I can especially understand your frustration in attempting dialogue with someone who is never wrong.

".....I can see nothing positive about this exchange, however, I am a positive person......" is a wonderful example of a closed mind that can flip any situation to his advantage.

In the United States our best example of this ability is called Donald J. Trump, Sr.


*sight* Passive aggressive reactions don't work. Give it up, Bob.
Many happy landings, greetings from The Netherlands!
 
Scorpius
Topic Author
Posts: 154
Joined: Wed Jul 19, 2017 7:14 am

Re: From Russia with truth

Thu Nov 30, 2017 9:47 am

Dutchy wrote:
Scorpius wrote:
Oh, easy!
1. I strongly condemn the foreign policy of Russia due to the fact that our Ministry of foreign Affairs made a significant weakening Russia's ties with neighbouring countries - was an important part of their work, which they have failed.
2. I am totally against the fact that in Russia the power is spliced with a capital, I believe that ALL the oligarchs should be in prison, because in Russia there is no person included in the list of Forbes, which got his fortune the honest way. The fact that Western countries gladly accept the stolen money, which these people derive from Russia - an occasion to separate my dissatisfaction with the Western countries.2. I am totally against the fact that in Russia the power is spliced with a capital, I believe that ALL the oligarchs should be in prison, because in Russia there is no person included in the list of Forbes, which got his fortune the honest way. The fact that Western countries gladly accept the stolen money, which these people derive from Russia - an occasion to separate my dissatisfaction with the Western countries.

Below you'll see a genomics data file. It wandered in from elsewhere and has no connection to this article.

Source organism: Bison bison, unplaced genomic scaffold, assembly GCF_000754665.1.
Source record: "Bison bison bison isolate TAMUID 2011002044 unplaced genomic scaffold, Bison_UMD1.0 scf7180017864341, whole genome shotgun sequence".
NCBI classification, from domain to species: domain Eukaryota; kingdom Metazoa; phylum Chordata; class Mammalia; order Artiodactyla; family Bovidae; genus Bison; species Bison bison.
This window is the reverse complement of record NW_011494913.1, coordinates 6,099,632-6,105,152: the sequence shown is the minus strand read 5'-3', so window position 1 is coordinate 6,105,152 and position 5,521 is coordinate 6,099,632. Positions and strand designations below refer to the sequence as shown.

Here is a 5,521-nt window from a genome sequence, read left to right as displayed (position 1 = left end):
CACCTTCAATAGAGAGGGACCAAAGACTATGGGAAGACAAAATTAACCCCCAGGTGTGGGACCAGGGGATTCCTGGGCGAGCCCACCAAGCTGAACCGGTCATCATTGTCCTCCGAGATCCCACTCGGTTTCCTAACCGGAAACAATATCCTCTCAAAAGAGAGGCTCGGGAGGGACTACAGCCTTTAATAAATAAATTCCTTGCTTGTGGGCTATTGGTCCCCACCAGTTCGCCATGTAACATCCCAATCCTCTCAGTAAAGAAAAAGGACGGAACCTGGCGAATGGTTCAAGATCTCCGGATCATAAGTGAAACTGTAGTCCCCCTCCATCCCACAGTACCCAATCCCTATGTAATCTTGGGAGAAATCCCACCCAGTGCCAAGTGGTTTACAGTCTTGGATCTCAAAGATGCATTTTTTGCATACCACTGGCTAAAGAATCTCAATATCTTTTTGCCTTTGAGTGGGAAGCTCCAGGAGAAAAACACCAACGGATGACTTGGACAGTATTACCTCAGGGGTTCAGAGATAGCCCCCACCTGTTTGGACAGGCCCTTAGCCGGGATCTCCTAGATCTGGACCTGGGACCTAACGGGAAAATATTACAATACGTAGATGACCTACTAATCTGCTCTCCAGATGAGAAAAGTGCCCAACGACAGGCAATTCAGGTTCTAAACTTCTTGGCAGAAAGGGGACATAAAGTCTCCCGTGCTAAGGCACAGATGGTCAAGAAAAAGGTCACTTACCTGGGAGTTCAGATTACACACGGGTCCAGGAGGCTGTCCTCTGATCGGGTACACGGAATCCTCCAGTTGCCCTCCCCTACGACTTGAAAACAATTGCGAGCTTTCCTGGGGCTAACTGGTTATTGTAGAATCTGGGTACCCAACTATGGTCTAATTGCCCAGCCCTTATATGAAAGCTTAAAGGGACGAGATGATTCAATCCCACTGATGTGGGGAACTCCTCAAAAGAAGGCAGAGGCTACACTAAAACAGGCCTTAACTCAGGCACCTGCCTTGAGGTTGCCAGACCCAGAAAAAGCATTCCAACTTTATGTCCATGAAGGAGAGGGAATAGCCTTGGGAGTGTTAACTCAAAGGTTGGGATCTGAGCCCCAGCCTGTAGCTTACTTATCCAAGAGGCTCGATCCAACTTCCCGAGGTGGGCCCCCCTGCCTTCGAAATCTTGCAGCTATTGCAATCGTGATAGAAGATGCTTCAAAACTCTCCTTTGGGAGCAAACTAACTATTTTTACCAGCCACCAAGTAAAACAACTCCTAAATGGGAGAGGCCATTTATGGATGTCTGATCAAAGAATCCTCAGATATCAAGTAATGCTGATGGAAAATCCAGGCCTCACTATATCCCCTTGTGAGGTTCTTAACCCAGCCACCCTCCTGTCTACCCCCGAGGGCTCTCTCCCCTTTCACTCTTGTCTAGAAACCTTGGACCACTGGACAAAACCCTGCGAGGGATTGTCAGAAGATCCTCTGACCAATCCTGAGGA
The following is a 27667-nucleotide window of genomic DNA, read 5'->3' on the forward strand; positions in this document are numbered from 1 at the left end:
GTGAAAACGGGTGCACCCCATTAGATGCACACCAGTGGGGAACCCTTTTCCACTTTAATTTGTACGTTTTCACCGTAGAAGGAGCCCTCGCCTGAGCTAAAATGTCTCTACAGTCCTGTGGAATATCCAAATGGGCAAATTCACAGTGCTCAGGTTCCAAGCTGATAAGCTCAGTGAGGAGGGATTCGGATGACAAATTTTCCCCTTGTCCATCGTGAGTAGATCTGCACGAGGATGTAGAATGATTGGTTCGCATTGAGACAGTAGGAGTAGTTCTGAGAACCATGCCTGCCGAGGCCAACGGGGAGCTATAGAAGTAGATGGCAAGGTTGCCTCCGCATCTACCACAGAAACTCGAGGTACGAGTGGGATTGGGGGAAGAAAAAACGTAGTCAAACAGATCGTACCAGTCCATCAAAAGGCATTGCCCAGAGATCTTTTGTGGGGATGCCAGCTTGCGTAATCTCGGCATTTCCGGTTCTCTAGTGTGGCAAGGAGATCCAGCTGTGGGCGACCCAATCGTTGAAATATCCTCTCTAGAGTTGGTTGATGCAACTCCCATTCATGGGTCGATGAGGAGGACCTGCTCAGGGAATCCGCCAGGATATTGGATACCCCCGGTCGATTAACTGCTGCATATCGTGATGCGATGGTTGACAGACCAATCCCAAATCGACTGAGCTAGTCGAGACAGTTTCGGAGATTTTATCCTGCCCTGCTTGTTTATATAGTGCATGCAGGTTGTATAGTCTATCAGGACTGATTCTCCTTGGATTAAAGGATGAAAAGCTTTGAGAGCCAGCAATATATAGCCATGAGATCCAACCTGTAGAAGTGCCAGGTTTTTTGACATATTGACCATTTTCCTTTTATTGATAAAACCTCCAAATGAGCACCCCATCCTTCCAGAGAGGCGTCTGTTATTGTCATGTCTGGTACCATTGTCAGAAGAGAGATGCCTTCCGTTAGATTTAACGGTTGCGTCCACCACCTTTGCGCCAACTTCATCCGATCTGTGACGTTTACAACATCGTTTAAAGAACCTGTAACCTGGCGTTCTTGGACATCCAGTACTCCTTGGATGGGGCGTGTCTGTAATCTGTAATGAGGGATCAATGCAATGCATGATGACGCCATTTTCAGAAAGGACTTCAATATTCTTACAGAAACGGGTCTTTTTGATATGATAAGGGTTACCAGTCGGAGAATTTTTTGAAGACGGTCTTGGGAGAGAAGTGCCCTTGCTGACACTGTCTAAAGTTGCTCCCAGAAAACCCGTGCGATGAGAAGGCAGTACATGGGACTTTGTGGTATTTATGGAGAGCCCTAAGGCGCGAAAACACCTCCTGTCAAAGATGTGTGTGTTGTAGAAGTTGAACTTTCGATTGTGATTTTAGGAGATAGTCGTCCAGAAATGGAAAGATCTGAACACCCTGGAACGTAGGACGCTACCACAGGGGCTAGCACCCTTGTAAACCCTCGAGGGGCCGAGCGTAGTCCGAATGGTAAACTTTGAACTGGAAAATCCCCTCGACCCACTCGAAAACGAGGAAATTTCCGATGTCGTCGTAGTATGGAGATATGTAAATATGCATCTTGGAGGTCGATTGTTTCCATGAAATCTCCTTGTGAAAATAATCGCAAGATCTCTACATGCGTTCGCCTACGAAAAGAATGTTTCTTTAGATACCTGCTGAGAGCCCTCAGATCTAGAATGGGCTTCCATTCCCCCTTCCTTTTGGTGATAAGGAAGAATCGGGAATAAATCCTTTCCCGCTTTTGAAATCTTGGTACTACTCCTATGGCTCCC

3. I strongly disagree with the current policy in the field of space exploration - I believe that is the content of the oligarchic elite, the funds should be directed primarily at the development of the space program of Russia. In some ways it is industry in Russia is a social.

I answered your questions, now it's your turn. And what you claim to policies of Western countries? Please give three examples.

Let me ask you, do you have any critizm on the current Russian policies? Could you give me 3 examples?


Now you gained a little respect for your point of view from me. So you believe the entire top echelon of the (political) elites should be in prison, including Mr. Putin and his direct entourage.
1. something is lost in translation, so I don't understand what you mean.
2. Don't understand what western countries have got to do with that. Do you mean that western countries should police the rest of the world including Russia when Russia fails to police it themselves (aka corruption)?
3. something is lost in translation, so I don't understand what you mean.

May I turn your question around? I think I gave enough criticism about Russian policies, so it should be easy to distillate 3 examples for you. So instead I will give you 3 examples which I feel Russians could be proud of:
- space: still a leading nation with a reliable rocket
- the Russian national character of enduring hardship
- tight nite family ties and thus the foundation of the social fabric of a country



Oh, no, I was asking about what three examples of your dissatisfaction with the politics in Western countries, you can tell.


So you believe the entire top echelon of the (political) elites should be in prison, including Mr. Putin and his direct entourage